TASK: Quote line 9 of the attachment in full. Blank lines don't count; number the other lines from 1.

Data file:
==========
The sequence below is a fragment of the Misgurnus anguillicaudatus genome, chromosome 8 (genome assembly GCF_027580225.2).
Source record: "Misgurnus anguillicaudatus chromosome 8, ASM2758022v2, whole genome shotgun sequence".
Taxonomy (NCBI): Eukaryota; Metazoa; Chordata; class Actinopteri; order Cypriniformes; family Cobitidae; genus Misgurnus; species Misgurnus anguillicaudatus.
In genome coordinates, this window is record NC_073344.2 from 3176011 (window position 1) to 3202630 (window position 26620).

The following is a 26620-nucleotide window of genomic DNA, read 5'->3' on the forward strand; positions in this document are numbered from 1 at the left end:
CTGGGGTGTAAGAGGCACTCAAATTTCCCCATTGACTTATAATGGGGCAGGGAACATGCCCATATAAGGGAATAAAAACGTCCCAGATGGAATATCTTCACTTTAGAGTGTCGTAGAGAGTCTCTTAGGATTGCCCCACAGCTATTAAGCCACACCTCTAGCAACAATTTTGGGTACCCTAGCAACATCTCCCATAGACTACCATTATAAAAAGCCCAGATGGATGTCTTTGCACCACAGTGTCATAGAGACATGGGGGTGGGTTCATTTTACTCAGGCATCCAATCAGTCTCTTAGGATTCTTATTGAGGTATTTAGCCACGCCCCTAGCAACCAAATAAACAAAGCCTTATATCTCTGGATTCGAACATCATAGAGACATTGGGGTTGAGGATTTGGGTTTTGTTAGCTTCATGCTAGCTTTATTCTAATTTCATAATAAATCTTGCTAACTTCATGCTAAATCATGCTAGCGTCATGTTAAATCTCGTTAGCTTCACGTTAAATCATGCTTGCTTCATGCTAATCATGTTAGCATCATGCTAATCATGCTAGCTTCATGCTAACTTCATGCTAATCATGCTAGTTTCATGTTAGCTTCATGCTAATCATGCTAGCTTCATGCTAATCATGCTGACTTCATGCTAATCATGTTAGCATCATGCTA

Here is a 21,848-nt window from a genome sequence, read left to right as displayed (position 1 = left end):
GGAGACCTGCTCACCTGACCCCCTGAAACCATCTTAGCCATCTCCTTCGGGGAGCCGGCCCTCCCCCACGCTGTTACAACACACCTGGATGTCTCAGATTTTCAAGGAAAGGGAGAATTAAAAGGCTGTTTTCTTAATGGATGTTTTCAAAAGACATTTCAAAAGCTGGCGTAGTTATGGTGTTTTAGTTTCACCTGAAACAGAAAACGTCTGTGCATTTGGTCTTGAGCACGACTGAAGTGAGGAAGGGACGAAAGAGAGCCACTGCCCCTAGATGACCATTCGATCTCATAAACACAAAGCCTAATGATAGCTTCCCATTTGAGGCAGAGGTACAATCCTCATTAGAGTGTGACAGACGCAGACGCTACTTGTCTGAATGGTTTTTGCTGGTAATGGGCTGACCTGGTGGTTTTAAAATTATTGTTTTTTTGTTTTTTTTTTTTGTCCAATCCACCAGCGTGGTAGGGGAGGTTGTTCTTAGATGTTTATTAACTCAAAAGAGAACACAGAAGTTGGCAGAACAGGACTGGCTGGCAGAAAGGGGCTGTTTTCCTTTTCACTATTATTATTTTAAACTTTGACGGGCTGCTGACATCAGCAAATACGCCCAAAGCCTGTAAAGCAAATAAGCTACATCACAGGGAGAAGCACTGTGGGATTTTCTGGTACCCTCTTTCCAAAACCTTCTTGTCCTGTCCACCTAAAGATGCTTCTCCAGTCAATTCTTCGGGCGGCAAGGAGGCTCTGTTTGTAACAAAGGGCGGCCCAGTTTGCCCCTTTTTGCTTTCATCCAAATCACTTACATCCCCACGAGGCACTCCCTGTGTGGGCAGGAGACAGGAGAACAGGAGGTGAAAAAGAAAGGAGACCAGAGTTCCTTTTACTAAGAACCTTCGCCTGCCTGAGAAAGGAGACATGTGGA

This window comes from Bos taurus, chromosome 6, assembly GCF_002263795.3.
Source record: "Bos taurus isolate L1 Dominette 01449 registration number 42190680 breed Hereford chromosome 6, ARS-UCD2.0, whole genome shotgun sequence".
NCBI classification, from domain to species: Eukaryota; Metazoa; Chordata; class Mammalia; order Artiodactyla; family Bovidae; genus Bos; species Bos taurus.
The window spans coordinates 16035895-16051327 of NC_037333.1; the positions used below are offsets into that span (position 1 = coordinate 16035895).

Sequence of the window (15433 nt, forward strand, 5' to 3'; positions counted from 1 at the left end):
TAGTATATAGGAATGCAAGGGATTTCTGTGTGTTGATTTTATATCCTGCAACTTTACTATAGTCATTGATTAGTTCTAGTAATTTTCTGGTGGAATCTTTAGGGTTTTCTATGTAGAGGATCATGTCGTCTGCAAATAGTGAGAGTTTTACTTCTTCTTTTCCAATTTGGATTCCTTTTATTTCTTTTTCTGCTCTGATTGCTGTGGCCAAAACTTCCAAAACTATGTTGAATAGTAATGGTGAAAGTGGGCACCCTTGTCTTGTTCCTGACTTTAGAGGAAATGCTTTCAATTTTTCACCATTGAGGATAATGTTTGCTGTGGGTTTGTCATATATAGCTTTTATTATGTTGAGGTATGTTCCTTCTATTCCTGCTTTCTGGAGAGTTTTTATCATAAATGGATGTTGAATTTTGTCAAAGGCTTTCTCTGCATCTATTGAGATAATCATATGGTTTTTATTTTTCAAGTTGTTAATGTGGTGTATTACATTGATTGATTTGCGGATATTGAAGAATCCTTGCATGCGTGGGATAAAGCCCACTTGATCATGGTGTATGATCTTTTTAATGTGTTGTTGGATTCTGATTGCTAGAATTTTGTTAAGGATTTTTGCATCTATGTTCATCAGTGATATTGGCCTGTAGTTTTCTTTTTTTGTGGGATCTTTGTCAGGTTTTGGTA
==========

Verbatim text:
This window comes from Bos taurus, chromosome 6, assembly GCF_002263795.3.